Peril of birding: Pointing binoculars in wrong direction

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Of all outdoor activities, birdwatching might seem to be the most innocuous. How can one possibly get into trouble watching birds?

Well, earlier this month, a Boston birder was arrested and charged with disorderly conduct, resisting arrest, and assaulting a police officer.

The 46-year-old man was birding in a marsh adjacent to some houses. A homeowner called police to report a man looking at the houses with binoculars. Local police responded, questioned the man, and then arrested him.

Been there, kind of. The details of this specific case are unimportant, but it reminded me of a similar incident many years ago. I was birding along a rural road in central Oklahoma when a sheriff’s deputy pulled up and asked what I was doing. I pointed to my binoculars, notebook, and field guide, and explained that I was doing a breeding bird census.

He said a nearby farmer had reported a suspicious character (me), but he accepted my explanation and wished me good luck.

I’m sure it didn’t hurt that I had a faculty identification card from Oklahoma State University.

More recently, I was birding along a public highway near a power plant. Within minutes, a security guard arrived and wanted to know what I was doing. I explained and since I wasn’t trespassing, he told me to just keep my binoculars away from the plant’s direction.

Can’t blame them. Since Sept. 11, 2001, many industrial sites have ramped up security and are wary of people with binoculars and cameras.

Homeowners should not be criticized for reporting suspicious activity. Imagine seeing an unknown man or group of people with binoculars looking directly at your house. It could instill fear or even terror.

Birders should keep this in mind if they watch or count birds in or near residential neighborhoods. It can be easy to inadvertently point binoculars at a living room window while following a bird in a bush between the birder and a house.

Birders who frequent particular areas might want to be proactive and stop by the local police station and introduce themselves. Explain what birders do and even give dates for upcoming breeding and Christmas bird counts so authorities aren’t taken by surprise.

Common tale. It turns out that birder/police encounters are not uncommon. Most experienced birders can tell at least one such tale. Within 24 hours of the Boston incident appearing on the Pa. birds list serve, more than 30 people reported a personal encounter with the law while birding.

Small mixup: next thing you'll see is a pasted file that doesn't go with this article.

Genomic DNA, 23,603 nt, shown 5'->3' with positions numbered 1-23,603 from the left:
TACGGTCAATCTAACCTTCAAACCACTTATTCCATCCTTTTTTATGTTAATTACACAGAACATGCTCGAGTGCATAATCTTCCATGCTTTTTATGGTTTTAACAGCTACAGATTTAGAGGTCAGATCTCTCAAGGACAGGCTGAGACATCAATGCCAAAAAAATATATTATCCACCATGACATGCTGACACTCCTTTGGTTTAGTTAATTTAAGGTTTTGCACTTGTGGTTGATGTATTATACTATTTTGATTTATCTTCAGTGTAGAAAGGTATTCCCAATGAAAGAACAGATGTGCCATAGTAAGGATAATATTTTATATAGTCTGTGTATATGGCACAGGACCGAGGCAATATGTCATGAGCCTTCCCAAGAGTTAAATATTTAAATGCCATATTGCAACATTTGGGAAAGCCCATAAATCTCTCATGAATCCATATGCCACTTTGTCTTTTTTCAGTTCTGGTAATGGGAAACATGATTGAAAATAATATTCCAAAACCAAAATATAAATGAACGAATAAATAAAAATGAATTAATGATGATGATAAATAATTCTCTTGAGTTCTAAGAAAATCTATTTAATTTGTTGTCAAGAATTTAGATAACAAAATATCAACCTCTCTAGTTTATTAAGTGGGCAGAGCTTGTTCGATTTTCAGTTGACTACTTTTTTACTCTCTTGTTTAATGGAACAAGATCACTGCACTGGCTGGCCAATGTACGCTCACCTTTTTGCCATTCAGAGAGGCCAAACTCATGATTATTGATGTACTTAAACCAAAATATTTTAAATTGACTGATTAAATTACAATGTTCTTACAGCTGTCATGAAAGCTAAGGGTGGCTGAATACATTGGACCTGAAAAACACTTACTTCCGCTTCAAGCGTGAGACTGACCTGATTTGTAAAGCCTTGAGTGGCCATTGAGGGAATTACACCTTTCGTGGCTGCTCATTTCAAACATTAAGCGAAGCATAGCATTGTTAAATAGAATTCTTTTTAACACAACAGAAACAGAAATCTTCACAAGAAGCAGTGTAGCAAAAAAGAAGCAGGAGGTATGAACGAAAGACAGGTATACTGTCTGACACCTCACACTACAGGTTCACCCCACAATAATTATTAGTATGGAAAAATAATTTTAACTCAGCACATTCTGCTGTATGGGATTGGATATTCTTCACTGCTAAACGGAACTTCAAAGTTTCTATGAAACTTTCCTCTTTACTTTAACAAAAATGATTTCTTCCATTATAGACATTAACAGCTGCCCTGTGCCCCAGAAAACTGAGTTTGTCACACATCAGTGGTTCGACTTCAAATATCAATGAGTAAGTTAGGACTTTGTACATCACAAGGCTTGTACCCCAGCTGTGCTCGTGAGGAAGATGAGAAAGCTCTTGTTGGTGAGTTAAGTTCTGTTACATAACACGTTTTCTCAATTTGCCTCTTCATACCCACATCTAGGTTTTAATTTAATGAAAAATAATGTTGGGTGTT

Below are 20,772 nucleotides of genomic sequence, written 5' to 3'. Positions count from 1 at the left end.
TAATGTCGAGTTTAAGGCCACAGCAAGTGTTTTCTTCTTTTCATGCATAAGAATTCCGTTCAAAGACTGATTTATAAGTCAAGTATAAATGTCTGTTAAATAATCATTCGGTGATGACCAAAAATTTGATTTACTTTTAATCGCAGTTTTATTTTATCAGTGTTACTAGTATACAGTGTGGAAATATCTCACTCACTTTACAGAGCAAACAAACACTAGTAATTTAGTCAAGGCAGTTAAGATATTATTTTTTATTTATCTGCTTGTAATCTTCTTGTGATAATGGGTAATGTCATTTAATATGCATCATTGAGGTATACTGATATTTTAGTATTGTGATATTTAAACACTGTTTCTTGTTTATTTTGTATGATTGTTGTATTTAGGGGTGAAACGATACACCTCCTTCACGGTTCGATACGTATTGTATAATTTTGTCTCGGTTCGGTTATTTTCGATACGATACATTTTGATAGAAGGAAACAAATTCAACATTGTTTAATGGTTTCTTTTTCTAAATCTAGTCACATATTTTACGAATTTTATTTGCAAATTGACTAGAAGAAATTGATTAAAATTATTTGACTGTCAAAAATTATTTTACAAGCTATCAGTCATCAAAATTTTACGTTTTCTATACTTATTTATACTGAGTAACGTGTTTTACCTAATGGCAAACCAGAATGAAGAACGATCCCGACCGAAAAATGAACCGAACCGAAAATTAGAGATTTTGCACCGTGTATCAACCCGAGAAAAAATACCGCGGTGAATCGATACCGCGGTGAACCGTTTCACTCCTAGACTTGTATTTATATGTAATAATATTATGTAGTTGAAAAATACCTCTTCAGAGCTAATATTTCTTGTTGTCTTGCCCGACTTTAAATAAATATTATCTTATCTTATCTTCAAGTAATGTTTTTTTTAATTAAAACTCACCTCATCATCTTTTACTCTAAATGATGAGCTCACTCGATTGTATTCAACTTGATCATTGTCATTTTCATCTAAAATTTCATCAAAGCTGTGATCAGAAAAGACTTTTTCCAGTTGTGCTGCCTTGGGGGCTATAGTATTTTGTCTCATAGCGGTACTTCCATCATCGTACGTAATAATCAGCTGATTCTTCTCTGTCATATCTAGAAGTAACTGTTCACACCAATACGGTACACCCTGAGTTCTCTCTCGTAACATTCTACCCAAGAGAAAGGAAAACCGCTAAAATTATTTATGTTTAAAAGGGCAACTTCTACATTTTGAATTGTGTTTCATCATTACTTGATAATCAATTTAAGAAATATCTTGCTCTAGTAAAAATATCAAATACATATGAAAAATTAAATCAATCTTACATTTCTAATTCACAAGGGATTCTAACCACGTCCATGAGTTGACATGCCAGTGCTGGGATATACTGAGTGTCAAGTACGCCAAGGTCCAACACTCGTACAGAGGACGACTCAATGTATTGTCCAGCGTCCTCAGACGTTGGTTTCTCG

Many were easily resolved when the situation was explained. One report, however, described overzealous police who thought a couple of young men with expensive optical gear must be thieves. Another group of birders were suspected of being drug dealers.

And one guy, while scouting areas for the World Series of Birding in northern New Jersey, was detained because police thought he was dumping a body in the marsh.

Common sense. Common sense dictates some basic rules to minimize conflicts between birders and the law.

1) Birders should avoid residential areas. If a rare bird shows up and generates a lot of interest, visit nearby homes and explain the purpose of your presence. Offer to show residents the rare bird and explain its significance. And advise local police that there may be a spate of out-of-town visitors.

2) Communities near birding hot spots should educate the public about the benefits of having birders visit the area. They stimulate the local economy by patronizing restaurants, gas stations, convenience stores, and hotels. Birders return to hot spots year after year. Just ask communities that welcome birders such as Cape May, New Jersey; Erie, Pennsylvania; Leamington, Ontario; and Port Clinton, Ohio.

Finally, it pains me to write this, but it’s good to be suspicious of strangers where they seem out of place. A criminal could easily pose as a birder. If in doubt, call the police.

Birders must understand that their activities can sometimes appear suspicious, and they must be willing to explain themselves if asked. And homeowners and police must understand that not every person using binoculars is a “Peeping Tom,” a thief, drug dealer, or hired killer.

About the Author

Scott Shalaway, who holds a Ph.D. in wildlife ecology from Michigan State University, writes from his home in rural West Virginia. A former faculty member at Oklahoma State University and the University of Oklahoma Biological Station, he has been writing a weekly nature column for newspapers and freelancing for magazines since 1986. Send questions and comments to scottshalaway@gmail.com. You can also visit his Web site, http://scottshalaway.googlepages.com. More Stories by Scott Shalaway

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